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The Waiting City Reviews

Page 1 of 3
Cynthia S

Super Reviewer

October 10, 2012
The kind of movie that critics like, I guess. Pretty setting. Well done...just really, really slow. Good to see Radha Mitchell in something that isn't terrible, though.
Lewis C

Super Reviewer

August 5, 2010
"You must act out of love, not desperation or need."

I've yet to see a movie set in India that wasn't a visual treat to watch, and The Waiting City definitely earns it's place on that list. The story, about an Australian couple come to Kolkata to adopt a child in the hopes that it will fix their strained relationship, is also interesting, even though I thought it stumbled into predictable, melodramatic territory at times. This is sort of an emotional coming of age story for the two main characters, both as individuals and a couple. The transition from who they are at the beginning to who they are at the end isn't exactly handled in the most organic way, but it is mostly believable.

The movie dabbles in ideas about faith and spirituality, as well, but in a very unfocused way.

I recommend The Waiting City to those interested in India, fans of Radha Mitchell or Joel Edgerton, and movie fans comfortable with subdued, personal storytelling that takes its time to get where it's going.
Harlequin68
Harlequin68

Super Reviewer

April 24, 2012
Upon arriving in Calcutta from their native Australia, Ben(Joel Edgerton), a musician, and Fiona Simmons(Radha Mitchell), a lawyer, are dismayed to find that her suitcase did not also make the journey. Happily, they find it a lot easier to find their driver, Krishna(Samrat Chakrabarti), and settle in for a wait at their upscale hotel. So before their appointment with their adoption case worker, Didi Chatterjee(Tanushree Shankar), Ben renews an acquaintance with Scarlett(Isabel Lucas), an old backpacking friend, while Fiona manages a case from afar.

On the surface, "The Waiting City" has more than its share of culture clash cliches. However, the movie nicely slows its story down to match the more leisurely rhythms of India which it does a very good of photographing. Fine performances and a darker and nuanced mood definitely work in the movie's favor. It should still be pointed out that having or adopting a baby is not a cure all for a floundering relationship, as it puts much too strain on the poor kid. In any case, it is hard to imagine Ben and Fiona ever having been at the same place in their lives.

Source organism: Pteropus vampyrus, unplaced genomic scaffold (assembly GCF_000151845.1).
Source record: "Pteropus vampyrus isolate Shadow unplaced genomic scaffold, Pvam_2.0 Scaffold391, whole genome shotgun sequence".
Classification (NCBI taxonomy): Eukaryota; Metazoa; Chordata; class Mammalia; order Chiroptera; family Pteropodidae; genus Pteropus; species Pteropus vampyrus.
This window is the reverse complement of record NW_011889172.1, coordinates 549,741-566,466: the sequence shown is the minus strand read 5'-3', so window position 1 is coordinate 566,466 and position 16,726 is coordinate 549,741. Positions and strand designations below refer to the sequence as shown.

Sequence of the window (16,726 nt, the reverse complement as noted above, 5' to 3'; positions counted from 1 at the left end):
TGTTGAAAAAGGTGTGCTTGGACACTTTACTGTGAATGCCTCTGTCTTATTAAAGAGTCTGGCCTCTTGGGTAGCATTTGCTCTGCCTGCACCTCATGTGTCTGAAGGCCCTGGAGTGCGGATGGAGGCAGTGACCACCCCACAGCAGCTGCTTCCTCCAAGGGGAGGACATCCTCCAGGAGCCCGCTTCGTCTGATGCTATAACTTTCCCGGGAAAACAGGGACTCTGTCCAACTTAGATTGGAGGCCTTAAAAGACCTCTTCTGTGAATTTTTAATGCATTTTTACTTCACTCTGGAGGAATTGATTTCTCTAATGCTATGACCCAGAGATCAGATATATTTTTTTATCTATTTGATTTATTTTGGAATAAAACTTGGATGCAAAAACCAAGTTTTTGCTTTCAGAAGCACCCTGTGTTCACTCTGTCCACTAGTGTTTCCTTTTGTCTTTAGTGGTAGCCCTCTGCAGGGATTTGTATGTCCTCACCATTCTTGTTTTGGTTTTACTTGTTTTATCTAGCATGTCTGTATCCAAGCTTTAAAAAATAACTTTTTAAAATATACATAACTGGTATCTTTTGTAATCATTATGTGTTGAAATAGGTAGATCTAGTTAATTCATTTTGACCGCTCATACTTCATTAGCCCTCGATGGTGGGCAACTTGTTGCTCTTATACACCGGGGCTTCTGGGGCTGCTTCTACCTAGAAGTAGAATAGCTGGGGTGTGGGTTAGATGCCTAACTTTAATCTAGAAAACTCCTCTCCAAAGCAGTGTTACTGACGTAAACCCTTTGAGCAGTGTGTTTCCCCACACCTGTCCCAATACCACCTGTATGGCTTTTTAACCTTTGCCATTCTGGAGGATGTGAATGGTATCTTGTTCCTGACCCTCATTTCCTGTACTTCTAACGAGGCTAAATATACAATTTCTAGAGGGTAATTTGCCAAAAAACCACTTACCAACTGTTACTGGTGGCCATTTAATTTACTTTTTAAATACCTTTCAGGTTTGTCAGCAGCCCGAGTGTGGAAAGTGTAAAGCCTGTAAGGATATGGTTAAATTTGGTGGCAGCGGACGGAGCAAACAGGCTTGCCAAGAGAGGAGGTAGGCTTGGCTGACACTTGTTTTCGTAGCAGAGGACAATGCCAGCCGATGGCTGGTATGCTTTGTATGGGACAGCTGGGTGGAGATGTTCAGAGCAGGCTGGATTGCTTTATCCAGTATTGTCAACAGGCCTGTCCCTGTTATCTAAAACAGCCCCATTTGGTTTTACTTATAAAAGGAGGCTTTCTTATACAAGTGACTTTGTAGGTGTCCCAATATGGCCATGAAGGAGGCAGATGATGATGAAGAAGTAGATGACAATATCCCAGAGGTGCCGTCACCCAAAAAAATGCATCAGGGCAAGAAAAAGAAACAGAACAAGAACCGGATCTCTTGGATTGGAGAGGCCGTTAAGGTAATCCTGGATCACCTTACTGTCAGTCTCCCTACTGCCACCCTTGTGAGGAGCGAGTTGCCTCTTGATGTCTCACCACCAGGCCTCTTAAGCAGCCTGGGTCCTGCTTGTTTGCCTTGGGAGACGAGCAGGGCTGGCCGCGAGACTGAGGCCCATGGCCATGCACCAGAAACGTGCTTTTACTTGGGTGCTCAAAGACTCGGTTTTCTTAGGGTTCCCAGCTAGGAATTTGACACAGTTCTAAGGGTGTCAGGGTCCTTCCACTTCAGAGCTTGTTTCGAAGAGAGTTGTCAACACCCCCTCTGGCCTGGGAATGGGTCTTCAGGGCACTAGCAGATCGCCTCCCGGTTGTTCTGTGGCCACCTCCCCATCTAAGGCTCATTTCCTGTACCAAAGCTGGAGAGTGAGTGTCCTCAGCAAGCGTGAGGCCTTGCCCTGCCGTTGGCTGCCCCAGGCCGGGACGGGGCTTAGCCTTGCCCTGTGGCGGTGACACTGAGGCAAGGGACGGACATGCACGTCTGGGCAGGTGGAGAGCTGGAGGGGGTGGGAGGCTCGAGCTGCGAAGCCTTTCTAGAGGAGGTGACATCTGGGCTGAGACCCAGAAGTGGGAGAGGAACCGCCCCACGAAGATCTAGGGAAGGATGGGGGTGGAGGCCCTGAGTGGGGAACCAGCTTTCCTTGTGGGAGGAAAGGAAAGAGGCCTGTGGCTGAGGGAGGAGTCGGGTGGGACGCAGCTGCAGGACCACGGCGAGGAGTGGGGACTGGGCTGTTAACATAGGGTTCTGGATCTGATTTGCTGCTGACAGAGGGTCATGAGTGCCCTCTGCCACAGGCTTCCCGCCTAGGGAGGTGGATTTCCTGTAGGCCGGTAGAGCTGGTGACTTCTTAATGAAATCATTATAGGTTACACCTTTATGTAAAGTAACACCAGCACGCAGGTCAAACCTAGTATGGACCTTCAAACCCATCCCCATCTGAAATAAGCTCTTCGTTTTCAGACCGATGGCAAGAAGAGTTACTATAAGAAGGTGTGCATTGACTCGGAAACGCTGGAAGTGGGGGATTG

DrStrangeblog
DrStrangeblog

Super Reviewer

December 6, 2011
And us, The Waiting Audience. A lot of nothing happens storywise from the time an Australian couple arrives in India to claim the child they adopted. As delays occur, the couple begins to doubt their commitment to a family and to each other.

The one good reason to watch this is to get a very good sense of modern life in India, filmed entirely on location in & around Calcutta. Dizzying street activity and peculiar (to Western eyes) ceremonies are fascinating to watch, including a wedding and a funeral in which the dead body is sent downriver on a raft - the same river people bathe and wash clothes in. Ick. With one of the most populous countries in the world, I'm afraid there is too much proximity for this traveler.

I guess another reason to watch is why I did, because it stars Radha Mitchell. She won Best Actress at the Antipodes Film Festival in St. Tropez for this role; she's good as a work-obsessed lawyer, but really nothing out of the ordinary from her usual strong work. Her name Radha-Rani derives from Indian culture as her model mother was enamored with the country during the 1960s, so I imagine Radha had great interest in experiencing the country for herself. That's a great opportunity for her but not a reason for you to watch.
July 16, 2013
I might've found this movie more exotic were I not Asian. The whole mystical life-waiting-death thing seemed utterly dismal and pointless.
Hamee
January 2, 2011
This movie was very endearing and sad. I am not so happy with the ending, but it really leaves you hoping for the best for this couple.
August 25, 2012
Beautiful cinematography and great performances from Mitchell and Edgerton. I wish that there was more of a balance between the atmosphere and the story, but I still really ended up loving it.
July 3, 2012
Another beautiful movie based on my hometown, Calcutta. As a Calcutta, I was amused by the details captured in the movie pertaining to the beliefs and culture of the warm-hearted people by the Australian movie house.
May 4, 2012
Just saw it, very good.
Harlequin68
Harlequin68

Super Reviewer

April 24, 2012
Upon arriving in Calcutta from their native Australia, Ben(Joel Edgerton), a musician, and Fiona Simmons(Radha Mitchell), a lawyer, are dismayed to find that her suitcase did not also make the journey. Happily, they find it a lot easier to find their driver, Krishna(Samrat Chakrabarti), and settle in for a wait at their upscale hotel. So before their appointment with their adoption case worker, Didi Chatterjee(Tanushree Shankar), Ben renews an acquaintance with Scarlett(Isabel Lucas), an old backpacking friend, while Fiona manages a case from afar.